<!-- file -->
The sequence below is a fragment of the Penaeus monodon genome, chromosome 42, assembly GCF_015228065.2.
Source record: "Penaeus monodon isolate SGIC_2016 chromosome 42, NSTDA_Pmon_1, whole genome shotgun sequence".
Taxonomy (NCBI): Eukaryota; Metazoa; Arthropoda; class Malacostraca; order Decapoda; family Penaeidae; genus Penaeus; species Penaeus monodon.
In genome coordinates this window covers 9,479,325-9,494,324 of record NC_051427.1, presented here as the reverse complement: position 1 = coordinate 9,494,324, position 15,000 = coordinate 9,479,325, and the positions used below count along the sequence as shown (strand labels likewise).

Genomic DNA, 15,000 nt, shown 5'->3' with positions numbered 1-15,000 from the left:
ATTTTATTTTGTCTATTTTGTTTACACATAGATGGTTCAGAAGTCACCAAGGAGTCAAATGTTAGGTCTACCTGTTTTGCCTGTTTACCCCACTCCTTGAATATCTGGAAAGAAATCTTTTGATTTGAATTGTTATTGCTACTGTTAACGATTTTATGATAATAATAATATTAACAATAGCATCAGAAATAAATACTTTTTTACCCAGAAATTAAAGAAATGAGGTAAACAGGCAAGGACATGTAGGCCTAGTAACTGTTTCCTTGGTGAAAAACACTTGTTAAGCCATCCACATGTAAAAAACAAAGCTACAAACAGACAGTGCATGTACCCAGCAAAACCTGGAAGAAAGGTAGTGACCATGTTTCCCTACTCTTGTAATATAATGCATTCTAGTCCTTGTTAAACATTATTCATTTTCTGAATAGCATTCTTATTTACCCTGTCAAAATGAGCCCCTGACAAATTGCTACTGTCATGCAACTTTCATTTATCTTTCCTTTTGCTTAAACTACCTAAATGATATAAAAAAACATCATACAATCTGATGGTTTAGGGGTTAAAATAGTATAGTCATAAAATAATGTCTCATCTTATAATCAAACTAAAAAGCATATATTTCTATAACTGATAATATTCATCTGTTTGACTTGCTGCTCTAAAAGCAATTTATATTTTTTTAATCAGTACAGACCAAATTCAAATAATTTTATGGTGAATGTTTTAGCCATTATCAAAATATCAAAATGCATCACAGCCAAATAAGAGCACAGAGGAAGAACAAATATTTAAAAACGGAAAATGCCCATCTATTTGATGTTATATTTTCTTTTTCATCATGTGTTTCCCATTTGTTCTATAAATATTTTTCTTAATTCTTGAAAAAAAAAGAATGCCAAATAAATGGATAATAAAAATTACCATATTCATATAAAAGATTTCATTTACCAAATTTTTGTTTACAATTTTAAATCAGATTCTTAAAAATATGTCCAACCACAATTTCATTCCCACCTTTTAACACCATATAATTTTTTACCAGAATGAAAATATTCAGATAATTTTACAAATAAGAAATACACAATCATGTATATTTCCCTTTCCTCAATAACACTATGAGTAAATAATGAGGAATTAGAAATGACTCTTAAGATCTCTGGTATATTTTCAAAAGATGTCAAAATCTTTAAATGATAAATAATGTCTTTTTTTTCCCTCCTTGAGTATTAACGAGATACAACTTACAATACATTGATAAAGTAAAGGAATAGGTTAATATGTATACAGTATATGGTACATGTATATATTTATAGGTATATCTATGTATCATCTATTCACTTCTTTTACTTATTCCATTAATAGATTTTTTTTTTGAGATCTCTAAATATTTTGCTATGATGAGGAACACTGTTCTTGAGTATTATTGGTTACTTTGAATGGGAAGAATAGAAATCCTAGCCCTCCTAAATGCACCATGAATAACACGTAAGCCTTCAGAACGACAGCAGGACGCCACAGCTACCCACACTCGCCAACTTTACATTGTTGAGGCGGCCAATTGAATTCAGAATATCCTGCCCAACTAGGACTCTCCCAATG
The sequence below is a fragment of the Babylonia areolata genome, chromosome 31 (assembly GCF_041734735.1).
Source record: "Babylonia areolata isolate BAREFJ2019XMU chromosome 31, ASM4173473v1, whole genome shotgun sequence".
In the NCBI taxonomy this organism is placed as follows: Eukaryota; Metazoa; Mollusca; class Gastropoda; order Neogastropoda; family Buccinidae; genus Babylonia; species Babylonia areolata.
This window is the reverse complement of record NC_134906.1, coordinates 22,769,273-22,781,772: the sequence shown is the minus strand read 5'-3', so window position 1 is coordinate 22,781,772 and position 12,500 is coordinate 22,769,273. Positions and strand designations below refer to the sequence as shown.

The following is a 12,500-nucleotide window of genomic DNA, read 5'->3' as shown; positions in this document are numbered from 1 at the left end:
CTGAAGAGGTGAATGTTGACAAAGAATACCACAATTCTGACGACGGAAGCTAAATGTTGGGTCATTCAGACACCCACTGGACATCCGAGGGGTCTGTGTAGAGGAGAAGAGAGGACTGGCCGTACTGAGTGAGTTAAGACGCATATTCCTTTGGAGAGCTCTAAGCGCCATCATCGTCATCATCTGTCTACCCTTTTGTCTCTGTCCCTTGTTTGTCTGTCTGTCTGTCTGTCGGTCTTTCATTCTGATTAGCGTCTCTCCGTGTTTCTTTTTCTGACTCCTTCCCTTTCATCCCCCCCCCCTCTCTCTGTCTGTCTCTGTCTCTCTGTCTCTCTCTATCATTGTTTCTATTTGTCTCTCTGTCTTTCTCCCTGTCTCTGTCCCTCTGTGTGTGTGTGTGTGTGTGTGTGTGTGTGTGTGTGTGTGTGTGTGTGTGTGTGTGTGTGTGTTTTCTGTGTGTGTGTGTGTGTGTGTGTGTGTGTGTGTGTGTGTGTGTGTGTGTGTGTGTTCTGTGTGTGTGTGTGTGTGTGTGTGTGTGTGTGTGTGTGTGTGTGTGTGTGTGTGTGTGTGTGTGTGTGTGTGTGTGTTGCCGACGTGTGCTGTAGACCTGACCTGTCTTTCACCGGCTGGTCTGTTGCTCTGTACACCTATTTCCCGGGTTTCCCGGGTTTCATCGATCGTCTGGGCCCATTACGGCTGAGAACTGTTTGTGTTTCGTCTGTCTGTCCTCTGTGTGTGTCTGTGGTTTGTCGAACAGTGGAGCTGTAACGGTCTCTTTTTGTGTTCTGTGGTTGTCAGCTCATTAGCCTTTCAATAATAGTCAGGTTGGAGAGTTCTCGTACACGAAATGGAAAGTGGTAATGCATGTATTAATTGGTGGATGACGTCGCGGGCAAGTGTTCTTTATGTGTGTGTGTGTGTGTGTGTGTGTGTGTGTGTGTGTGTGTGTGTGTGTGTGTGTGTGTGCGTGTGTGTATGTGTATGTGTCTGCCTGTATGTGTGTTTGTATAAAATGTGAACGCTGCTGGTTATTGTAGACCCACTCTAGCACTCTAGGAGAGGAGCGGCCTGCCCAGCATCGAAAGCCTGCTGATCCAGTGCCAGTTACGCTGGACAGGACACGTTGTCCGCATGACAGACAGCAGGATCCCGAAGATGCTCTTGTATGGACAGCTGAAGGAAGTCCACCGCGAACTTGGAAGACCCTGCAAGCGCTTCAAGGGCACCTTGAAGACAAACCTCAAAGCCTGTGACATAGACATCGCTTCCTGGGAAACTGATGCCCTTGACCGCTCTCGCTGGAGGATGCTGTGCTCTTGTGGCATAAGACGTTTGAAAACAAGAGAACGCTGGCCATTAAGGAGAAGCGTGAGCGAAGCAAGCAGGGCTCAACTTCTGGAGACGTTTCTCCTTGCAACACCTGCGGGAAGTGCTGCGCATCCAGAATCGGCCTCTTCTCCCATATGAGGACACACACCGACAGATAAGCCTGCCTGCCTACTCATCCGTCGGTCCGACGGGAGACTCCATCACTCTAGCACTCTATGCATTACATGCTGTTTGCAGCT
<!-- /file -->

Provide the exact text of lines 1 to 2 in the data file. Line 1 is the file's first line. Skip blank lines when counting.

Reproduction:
The sequence below is a fragment of the Penaeus monodon genome, chromosome 42, assembly GCF_015228065.2.
Source record: "Penaeus monodon isolate SGIC_2016 chromosome 42, NSTDA_Pmon_1, whole genome shotgun sequence".